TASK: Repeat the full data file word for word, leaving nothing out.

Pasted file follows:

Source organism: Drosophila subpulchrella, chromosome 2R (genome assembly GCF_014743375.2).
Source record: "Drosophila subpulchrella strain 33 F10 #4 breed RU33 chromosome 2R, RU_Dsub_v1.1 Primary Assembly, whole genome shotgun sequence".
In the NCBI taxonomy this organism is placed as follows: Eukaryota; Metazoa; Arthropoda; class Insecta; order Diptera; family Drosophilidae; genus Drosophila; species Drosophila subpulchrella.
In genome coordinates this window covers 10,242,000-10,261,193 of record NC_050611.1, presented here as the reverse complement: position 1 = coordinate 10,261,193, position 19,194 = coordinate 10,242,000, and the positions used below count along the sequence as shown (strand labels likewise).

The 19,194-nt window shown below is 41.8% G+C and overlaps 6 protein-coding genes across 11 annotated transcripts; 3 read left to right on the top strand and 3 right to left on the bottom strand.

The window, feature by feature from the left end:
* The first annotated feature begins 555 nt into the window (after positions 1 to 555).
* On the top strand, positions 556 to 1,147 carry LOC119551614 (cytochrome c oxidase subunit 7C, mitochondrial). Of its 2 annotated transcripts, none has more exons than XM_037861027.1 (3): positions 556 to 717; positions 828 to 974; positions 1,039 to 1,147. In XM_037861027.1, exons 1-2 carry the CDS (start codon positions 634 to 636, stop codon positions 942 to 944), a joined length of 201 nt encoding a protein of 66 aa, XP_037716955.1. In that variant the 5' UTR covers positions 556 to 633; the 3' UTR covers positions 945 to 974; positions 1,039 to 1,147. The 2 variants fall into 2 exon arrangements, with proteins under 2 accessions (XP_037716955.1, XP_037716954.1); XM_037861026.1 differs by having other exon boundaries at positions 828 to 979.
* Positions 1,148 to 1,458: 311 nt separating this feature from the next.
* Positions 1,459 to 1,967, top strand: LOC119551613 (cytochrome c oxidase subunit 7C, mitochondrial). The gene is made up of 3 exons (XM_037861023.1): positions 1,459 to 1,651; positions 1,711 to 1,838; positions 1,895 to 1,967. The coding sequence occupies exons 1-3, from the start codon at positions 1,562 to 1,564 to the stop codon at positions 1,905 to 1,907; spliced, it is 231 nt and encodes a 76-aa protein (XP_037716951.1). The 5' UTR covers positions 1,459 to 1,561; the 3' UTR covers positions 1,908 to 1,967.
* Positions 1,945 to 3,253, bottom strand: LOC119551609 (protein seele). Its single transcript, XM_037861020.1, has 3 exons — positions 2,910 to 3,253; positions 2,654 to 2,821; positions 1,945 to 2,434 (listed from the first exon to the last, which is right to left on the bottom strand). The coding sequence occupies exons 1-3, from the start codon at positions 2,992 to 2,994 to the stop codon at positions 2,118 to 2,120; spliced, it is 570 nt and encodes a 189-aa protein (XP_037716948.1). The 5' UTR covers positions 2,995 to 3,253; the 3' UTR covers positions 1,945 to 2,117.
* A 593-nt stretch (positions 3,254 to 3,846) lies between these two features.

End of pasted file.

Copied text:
Source organism: Drosophila subpulchrella, chromosome 2R (genome assembly GCF_014743375.2).
Source record: "Drosophila subpulchrella strain 33 F10 #4 breed RU33 chromosome 2R, RU_Dsub_v1.1 Primary Assembly, whole genome shotgun sequence".
In the NCBI taxonomy this organism is placed as follows: Eukaryota; Metazoa; Arthropoda; class Insecta; order Diptera; family Drosophilidae; genus Drosophila; species Drosophila subpulchrella.
In genome coordinates this window covers 10,242,000-10,261,193 of record NC_050611.1, presented here as the reverse complement: position 1 = coordinate 10,261,193, position 19,194 = coordinate 10,242,000, and the positions used below count along the sequence as shown (strand labels likewise).

The 19,194-nt window shown below is 41.8% G+C and overlaps 6 protein-coding genes across 11 annotated transcripts; 3 read left to right on the top strand and 3 right to left on the bottom strand.

The window, feature by feature from the left end:
* The first annotated feature begins 555 nt into the window (after positions 1 to 555).
* On the top strand, positions 556 to 1,147 carry LOC119551614 (cytochrome c oxidase subunit 7C, mitochondrial). Of its 2 annotated transcripts, none has more exons than XM_037861027.1 (3): positions 556 to 717; positions 828 to 974; positions 1,039 to 1,147. In XM_037861027.1, exons 1-2 carry the CDS (start codon positions 634 to 636, stop codon positions 942 to 944), a joined length of 201 nt encoding a protein of 66 aa, XP_037716955.1. In that variant the 5' UTR covers positions 556 to 633; the 3' UTR covers positions 945 to 974; positions 1,039 to 1,147. The 2 variants fall into 2 exon arrangements, with proteins under 2 accessions (XP_037716955.1, XP_037716954.1); XM_037861026.1 differs by having other exon boundaries at positions 828 to 979.
* Positions 1,148 to 1,458: 311 nt separating this feature from the next.
* Positions 1,459 to 1,967, top strand: LOC119551613 (cytochrome c oxidase subunit 7C, mitochondrial). The gene is made up of 3 exons (XM_037861023.1): positions 1,459 to 1,651; positions 1,711 to 1,838; positions 1,895 to 1,967. The coding sequence occupies exons 1-3, from the start codon at positions 1,562 to 1,564 to the stop codon at positions 1,905 to 1,907; spliced, it is 231 nt and encodes a 76-aa protein (XP_037716951.1). The 5' UTR covers positions 1,459 to 1,561; the 3' UTR covers positions 1,908 to 1,967.
* Positions 1,945 to 3,253, bottom strand: LOC119551609 (protein seele). Its single transcript, XM_037861020.1, has 3 exons — positions 2,910 to 3,253; positions 2,654 to 2,821; positions 1,945 to 2,434 (listed from the first exon to the last, which is right to left on the bottom strand). The coding sequence occupies exons 1-3, from the start codon at positions 2,992 to 2,994 to the stop codon at positions 2,118 to 2,120; spliced, it is 570 nt and encodes a 189-aa protein (XP_037716948.1). The 5' UTR covers positions 2,995 to 3,253; the 3' UTR covers positions 1,945 to 2,117.
* A 593-nt stretch (positions 3,254 to 3,846) lies between these two features.